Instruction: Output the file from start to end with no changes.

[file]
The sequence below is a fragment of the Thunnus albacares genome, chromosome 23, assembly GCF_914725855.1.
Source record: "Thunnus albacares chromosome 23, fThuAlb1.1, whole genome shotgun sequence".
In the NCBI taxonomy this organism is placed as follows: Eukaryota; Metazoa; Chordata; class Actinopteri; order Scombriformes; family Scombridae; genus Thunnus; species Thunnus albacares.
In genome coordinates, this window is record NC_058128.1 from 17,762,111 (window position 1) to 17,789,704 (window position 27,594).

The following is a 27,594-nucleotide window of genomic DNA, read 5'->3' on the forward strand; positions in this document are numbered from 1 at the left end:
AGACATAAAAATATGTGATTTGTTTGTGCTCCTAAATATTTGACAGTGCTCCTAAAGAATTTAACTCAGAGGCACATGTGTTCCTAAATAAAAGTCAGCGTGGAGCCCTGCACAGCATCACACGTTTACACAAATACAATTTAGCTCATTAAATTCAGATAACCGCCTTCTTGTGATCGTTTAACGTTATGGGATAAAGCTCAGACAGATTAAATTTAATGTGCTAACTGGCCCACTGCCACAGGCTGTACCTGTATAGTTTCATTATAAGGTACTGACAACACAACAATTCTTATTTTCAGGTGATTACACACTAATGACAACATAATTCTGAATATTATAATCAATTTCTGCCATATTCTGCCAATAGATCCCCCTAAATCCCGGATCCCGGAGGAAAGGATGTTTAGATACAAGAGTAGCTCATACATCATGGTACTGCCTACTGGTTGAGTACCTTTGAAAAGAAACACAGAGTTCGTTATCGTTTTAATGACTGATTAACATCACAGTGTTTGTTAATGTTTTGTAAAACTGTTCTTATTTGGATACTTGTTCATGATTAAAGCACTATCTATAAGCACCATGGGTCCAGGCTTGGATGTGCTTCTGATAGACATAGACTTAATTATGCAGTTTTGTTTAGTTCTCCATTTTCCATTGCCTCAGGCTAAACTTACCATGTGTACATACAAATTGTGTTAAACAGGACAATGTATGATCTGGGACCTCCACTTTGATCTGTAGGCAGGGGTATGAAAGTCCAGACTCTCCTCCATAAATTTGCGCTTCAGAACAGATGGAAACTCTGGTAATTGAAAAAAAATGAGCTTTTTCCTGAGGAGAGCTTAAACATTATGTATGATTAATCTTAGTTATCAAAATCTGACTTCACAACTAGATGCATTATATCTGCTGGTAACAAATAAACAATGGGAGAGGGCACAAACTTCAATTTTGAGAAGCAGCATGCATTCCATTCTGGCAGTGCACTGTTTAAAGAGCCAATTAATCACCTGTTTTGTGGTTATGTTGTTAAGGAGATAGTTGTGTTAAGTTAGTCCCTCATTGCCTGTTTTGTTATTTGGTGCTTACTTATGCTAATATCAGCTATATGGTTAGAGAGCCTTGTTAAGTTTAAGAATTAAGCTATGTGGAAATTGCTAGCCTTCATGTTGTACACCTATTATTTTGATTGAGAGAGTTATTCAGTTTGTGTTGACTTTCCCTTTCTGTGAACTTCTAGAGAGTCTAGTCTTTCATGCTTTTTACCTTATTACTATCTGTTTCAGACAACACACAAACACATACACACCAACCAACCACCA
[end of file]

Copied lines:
The sequence below is a fragment of the Thunnus albacares genome, chromosome 23, assembly GCF_914725855.1.
Source record: "Thunnus albacares chromosome 23, fThuAlb1.1, whole genome shotgun sequence".
In the NCBI taxonomy this organism is placed as follows: Eukaryota; Metazoa; Chordata; class Actinopteri; order Scombriformes; family Scombridae; genus Thunnus; species Thunnus albacares.
In genome coordinates, this window is record NC_058128.1 from 17,762,111 (window position 1) to 17,789,704 (window position 27,594).

The following is a 27,594-nucleotide window of genomic DNA, read 5'->3' on the forward strand; positions in this document are numbered from 1 at the left end:
AGACATAAAAATATGTGATTTGTTTGTGCTCCTAAATATTTGACAGTGCTCCTAAAGAATTTAACTCAGAGGCACATGTGTTCCTAAATAAAAGTCAGCGTGGAGCCCTGCACAGCATCACACGTTTACACAAATACAATTTAGCTCATTAAATTCAGATAACCGCCTTCTTGTGATCGTTTAACGTTATGGGATAAAGCTCAGACAGATTAAATTTAATGTGCTAACTGGCCCACTGCCACAGGCTGTACCTGTATAGTTTCATTATAAGGTACTGACAACACAACAATTCTTATTTTCAGGTGATTACACACTAATGACAACATAATTCTGAATATTATAATCAATTTCTGCCATATTCTGCCAATAGATCCCCCTAAATCCCGGATCCCGGAGGAAAGGATGTTTAGATACAAGAGTAGCTCATACATCATGGTACTGCCTACTGGTTGAGTACCTTTGAAAAGAAACACAGAGTTCGTTATCGTTTTAATGACTGATTAACATCACAGTGTTTGTTAATGTTTTGTAAAACTGTTCTTATTTGGATACTTGTTCATGATTAAAGCACTATCTATAAGCACCATGGGTCCAGGCTTGGATGTGCTTCTGATAGACATAGACTTAATTATGCAGTTTTGTTTAGTTCTCCATTTTCCATTGCCTCAGGCTAAACTTACCATGTGTACATACAAATTGTGTTAAACAGGACAATGTATGATCTGGGACCTCCACTTTGATCTGTAGGCAGGGGTATGAAAGTCCAGACTCTCCTCCATAAATTTGCGCTTCAGAACAGATGGAAACTCTGGTAATTGAAAAAAAATGAGCTTTTTCCTGAGGAGAGCTTAAACATTATGTATGATTAATCTTAGTTATCAAAATCTGACTTCACAACTAGATGCATTATATCTGCTGGTAACAAATAAACAATGGGAGAGGGCACAAACTTCAATTTTGAGAAGCAGCATGCATTCCATTCTGGCAGTGCACTGTTTAAAGAGCCAATTAATCACCTGTTTTGTGGTTATGTTGTTAAGGAGATAGTTGTGTTAAGTTAGTCCCTCATTGCCTGTTTTGTTATTTGGTGCTTACTTATGCTAATATCAGCTATATGGTTAGAGAGCCTTGTTAAGTTTAAGAATTAAGCTATGTGGAAATTGCTAGCCTTCATGTTGTACACCTATTATTTTGATTGAGAGAGTTATTCAGTTTGTGTTGACTTTCCCTTTCTGTGAACTTCTAGAGAGTCTAGTCTTTCATGCTTTTTACCTTATTACTATCTGTTTCAGACAACACACAAACACATACACACCAACCAACCACCA